Australian police stormed into a Catholic mass Friday evening searching for mask less individuals. Sky News Australia reported that St. Bernadette’s Catholic Church in Mount Hawthorn, Perth had to pause its service while a police officer walked through the church to “ensure every parishioner was masked.”
One worshipper in attendance told Australia radio’s 6PR that the experience was disturbing. They said the police officer stormed into the mass and demanded the attention of the pews. Allegedly the officer stormed in because the police station received ‘tips” that some members of the church had not been wearing masks, despite the mandate put into place on January 16 in the Perth and Peel regions of Australia.
“It’s just pretty confronting seeing police vests and stuff in church,” he said. “He didn’t remove his hat, which is pretty disrespectful in that environment…It’s pretty troubling really to see the liturgy that you love being stopped by police,” the man added. “I mean I’ve never seen anything like this and I don’t think many people have, certainly not in this country.”
The church’s priest wrote a social media post following the incident. He pleaded with the congregation to comply with the Covid-19 order so that the church doesn’t get penalized. “Heavy fines on the parish priest, our parish and individuals will be incurred if you are caught without wearing your mask. Please co-operate with this request so as to avoid any complications,” he said.
The parishioner, in his interview, added that the police “proceeded to check three or four parishioners’ exemptions and then left, everything was in order,” he said, referring to an exemption which is required from a doctor for somebody to skip the mask requirement.
Australia ‘s response to the coronavirus pandemic has been amongst the most stringent of the western, first world countries. “Since the pandemic erupted, Australia has been notorious for a strict Covid-19 mitigation regime, including prolonged lockdowns, closely monitored quarantine and isolation, state surveillance of citizens, testing checkpoints, and barring unvaccinated residents from certain activities” reports National Review.
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Fauci’s NIH gives another $3.5 million to EcoHealth despite dangerous past of coronavirus research
Just before he retires, Dr. Anthony Fauci has pushed through a new five-year grant for EcoHealth. EcoHealth Alliance, is the U.S. nonprofit that Fauci and the National Institute of Health’s funds, “to conduct dangerous coronavirus research in partnership with China’s Wuhan Institute of Virology prior to the global Covid-19 pandemic” reports National Review.
Over the next five years, the troublesome EcoHealth will receive over $3.25 million; their first check comes this year for $653,392. The grant is one of four concurrent NIH grants that EcoHealth has; three of the grants were awarded after the start of the Covid-19 pandemic.
The description of the grant on the NIH RePORTER website is to analyze “the potential for future bat coronavirus emergence in Myanmar, Laos, and Vietnam.”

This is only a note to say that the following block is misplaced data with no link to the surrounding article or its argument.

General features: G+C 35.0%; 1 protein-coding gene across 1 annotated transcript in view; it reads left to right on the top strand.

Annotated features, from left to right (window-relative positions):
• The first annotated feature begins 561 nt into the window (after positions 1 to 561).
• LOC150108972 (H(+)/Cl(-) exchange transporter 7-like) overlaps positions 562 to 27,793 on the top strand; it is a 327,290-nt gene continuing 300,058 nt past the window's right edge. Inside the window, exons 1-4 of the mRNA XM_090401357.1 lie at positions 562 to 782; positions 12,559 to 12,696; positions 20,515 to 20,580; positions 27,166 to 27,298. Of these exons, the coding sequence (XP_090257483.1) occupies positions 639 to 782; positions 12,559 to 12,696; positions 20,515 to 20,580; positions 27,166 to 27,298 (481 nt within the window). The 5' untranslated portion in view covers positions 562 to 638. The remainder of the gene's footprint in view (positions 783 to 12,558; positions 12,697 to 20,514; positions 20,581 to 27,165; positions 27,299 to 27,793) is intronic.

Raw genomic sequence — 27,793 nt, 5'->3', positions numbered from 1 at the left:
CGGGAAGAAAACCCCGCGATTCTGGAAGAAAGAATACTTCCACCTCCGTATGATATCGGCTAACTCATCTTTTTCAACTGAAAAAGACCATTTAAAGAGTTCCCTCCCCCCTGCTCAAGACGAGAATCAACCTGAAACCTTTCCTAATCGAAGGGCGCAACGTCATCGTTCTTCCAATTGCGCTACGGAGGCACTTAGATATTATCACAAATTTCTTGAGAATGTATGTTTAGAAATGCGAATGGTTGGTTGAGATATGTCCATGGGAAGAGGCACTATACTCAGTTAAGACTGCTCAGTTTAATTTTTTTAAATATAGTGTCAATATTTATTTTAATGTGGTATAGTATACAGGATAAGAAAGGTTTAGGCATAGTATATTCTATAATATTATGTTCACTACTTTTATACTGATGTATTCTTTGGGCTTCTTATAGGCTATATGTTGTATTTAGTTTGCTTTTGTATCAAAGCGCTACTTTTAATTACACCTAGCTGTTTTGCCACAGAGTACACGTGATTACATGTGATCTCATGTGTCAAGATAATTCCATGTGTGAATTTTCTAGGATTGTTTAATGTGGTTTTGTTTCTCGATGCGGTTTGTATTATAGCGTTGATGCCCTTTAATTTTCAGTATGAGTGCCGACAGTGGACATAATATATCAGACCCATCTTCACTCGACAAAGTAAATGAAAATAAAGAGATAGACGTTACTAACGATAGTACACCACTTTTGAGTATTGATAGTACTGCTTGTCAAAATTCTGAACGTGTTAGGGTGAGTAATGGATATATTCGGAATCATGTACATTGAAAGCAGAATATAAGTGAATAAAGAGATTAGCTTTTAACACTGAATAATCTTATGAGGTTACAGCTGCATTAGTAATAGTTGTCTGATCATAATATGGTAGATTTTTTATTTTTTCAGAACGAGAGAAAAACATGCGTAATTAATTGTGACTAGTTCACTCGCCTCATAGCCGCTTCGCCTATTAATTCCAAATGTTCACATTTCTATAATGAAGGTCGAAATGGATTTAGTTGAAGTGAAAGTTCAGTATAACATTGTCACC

“This is high-risk research that involves going into remote, often inaccessible areas, and sampling bats and bat excreta, and then returning those samples to laboratories in population centers where they attempt to isolate the virus … and then seek to characterize the threat level posed by the virus,” said Richard Ebright, a biosafety expert and professor of chemistry and chemical biology at Rutgers University. “This is one of the kinds of research that may have been directly responsible for the current pandemic.”
The term gain-of-function research has become very controversial since the global Covid-19 pandemic, and National Review reports on the subject:
This newest EcoHealth project wouldn’t qualify as gain-of-function research, Ebright said. Gain-of-function research involves extracting viruses from animals and engineering them in a lab to make them more transmissible or dangerous to humans. But Ebright said two of EcoHealth’s grants do involve gain-of-function research and enhanced potential pandemic research on coronaviruses. And even if the current description of the new project doesn’t involve gain-of-function research, that doesn’t mean it couldn’t later.
From securing funding to completing the research, it is a six-year process, Ebright said, and the project is bound to change over those six years. “If researchers robotically followed what they proposed six years ago, they would not be taking into account developments in their own labs and in the field at any point along the way,” he said. “You have to have this flexibility. That also means you need oversight to make sure the flexibility isn’t going into forbidden areas.”
Going into forbidden areas is exactly how EcoHealth and its president, Peter Daszak, previously got into trouble. Starting in 2014, the U.S. government temporarily paused funding for gain-of-function research due to concerns over biosafety and biosecurity. When some of EcoHealth’s research – involving infecting genetically-engineered mice with hybrid viruses – seemed to cross that line, NIAID staff and EcoHealth leaders crafted work-around guidelines to allow the nonprofit to continue its work.
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